The former UBS head of wealth management in the UK led on a response to the government’s Social Housing Green Paper by the independent ‘Implementation Taskforce’ last year (now the Impact Investing Institute), appointed by the DCMS in March 2018 to progress a series of actions cultivating social impact investment in the UK.


Mr Broderick said: “We’ve now crystallised our interest as a society in social investment, sustainable investment, so now there’s a way to bring [the] good work [of HAs] to the attention of people through these new labels and categories.”


The opportunity includes indications that social bonds could help social housing “start to attract a broader universe of people who are interested in sustainable investment”, he said, as well as the potential to pour equity into the sector, in the face of diminished capital grant funding.


But current barriers to equity include HA discomfort with some existing financial vehicles such as real estate investment trusts, Mr Broderick said, with a need to design new structures.


Big Society Capital – a social investment institution established by the Cabinet Office that has already invested with the likes of CBRE and Cheyne – has suggested that the sector could attract “billions of pounds of risk capital” each year.


Anna Shiel, head of origination at Big Society Capital, told Social Housing: “By risk capital, we mean capital that shares some of the risk with housing providers – ie is more equity-like in nature.”


Pricing impacts


Continued growth in investor appetite comes a year on from the International Capital Market Association’s (ICMA) update to its ‘green’, ‘social’ and ‘sustainability’ bond principles, and the publication by the Loan Market Association (LMA) of its own green and sustainable loan principles.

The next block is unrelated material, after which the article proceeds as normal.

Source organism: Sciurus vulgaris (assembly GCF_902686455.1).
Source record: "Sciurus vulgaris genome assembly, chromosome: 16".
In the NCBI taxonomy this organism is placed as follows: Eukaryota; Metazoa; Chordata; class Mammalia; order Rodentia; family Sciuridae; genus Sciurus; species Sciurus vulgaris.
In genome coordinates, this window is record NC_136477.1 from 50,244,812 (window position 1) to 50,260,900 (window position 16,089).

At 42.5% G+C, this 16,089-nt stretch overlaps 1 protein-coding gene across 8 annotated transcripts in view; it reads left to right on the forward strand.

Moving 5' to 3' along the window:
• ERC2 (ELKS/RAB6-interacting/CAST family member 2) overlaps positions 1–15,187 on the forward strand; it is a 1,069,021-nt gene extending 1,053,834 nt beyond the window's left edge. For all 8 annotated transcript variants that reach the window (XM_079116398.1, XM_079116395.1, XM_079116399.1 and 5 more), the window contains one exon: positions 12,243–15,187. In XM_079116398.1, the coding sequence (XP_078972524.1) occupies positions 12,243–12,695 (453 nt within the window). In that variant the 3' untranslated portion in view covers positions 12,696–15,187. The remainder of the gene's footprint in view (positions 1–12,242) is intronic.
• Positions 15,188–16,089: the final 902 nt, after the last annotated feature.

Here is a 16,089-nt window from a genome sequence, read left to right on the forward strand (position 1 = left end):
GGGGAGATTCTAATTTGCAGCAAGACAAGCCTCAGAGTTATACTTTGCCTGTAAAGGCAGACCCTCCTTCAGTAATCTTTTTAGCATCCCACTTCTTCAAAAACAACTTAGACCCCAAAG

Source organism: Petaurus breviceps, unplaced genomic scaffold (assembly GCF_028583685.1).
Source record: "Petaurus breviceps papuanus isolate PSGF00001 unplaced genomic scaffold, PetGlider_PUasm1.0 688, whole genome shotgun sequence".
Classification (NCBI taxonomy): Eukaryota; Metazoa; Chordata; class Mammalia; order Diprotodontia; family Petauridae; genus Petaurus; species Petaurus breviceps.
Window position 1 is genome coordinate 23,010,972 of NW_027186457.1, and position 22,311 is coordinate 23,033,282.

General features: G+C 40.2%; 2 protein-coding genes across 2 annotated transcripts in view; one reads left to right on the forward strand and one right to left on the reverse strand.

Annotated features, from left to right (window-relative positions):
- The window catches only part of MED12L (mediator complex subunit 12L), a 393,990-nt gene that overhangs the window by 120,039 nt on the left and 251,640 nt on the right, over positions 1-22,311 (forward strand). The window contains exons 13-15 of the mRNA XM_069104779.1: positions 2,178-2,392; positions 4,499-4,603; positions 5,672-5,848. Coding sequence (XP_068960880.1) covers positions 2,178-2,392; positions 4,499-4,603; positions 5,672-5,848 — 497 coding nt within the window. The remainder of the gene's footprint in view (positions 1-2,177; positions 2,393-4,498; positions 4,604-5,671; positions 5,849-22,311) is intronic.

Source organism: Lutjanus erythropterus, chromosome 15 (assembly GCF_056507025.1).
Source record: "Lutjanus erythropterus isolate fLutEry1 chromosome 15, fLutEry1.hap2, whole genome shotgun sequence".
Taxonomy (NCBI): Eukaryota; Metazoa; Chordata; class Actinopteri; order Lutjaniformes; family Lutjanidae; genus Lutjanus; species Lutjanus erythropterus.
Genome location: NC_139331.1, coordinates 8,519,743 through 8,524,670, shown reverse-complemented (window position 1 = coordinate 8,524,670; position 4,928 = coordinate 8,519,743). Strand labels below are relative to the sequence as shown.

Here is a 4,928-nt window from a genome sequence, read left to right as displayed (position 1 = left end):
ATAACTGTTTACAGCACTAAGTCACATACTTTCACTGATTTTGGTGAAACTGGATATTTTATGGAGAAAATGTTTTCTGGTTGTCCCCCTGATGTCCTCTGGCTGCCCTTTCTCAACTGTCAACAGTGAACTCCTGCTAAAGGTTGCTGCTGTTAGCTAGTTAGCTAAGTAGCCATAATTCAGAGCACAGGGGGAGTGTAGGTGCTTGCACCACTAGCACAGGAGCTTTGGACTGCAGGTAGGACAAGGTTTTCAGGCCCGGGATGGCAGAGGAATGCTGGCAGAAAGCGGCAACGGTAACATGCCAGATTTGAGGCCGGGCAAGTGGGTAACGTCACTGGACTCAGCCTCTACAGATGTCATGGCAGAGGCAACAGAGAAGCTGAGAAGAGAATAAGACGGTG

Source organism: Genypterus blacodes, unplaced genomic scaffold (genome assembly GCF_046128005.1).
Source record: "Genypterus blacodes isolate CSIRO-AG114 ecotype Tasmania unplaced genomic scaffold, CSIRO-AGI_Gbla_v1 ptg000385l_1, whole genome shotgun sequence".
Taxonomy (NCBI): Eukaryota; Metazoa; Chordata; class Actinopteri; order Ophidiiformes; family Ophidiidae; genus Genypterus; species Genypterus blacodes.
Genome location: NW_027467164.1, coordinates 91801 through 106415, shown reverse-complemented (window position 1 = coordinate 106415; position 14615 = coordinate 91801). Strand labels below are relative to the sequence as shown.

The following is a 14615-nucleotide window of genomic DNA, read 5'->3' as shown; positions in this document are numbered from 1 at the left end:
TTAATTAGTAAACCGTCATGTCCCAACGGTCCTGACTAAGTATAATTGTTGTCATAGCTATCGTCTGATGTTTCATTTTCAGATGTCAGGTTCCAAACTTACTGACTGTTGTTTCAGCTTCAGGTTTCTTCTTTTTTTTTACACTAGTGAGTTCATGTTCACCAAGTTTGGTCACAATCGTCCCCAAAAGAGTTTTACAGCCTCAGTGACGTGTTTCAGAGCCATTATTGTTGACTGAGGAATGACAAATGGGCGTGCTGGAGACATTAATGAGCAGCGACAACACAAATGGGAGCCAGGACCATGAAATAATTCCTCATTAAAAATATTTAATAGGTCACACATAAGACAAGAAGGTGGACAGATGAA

In February, sector aggregator MORhomes became the first UK corporate to adopt the ICMA Social Bond Principles (SBP), with its debut £250m issuance.


Within UK housing, the issuance was only the second to adopt ESG principles, following the ‘green’ labelled bond of Cross Keys Homes in 2014.


The sector has not yet seen a ‘sustainability’ bond (which fuses GBP and SBP) but UK issuers to use the label have included utilities company Yorkshire Water and retailer Co-op. In the US, coffee chain Starbucks issued its third sustainability bond in May, raising $1bn.


Patrick Symington, chief executive of MORhomes, told Social Housing that HAs could be “missing a trick” in not adopting the social label, adding that “at least one ethical investor” had entered the sector through MORhomes’ issuance “because it is a social bond”.


Questions remain, however, over whether adoption of the label brings any pricing benefit to issuers, given that investors may already have priced HAs’ social value into bids on sector issuances.


“The irony here is that Starbucks might benefit from lower pricing with a sustainability bond, but a social housing provider might not be able to,” said Eleanor James, partner at legal firm Trowers & Hamlins.

Grant Vaughan, partner at Newbridge Advisors, which recently looked into the costs and potential pricing impact of ESG labels for a G15 HA, said that the research found no “immediate obvious pricing benefits” where UK investors were concerned, except enabling pricing pressure where liquidity grew significantly.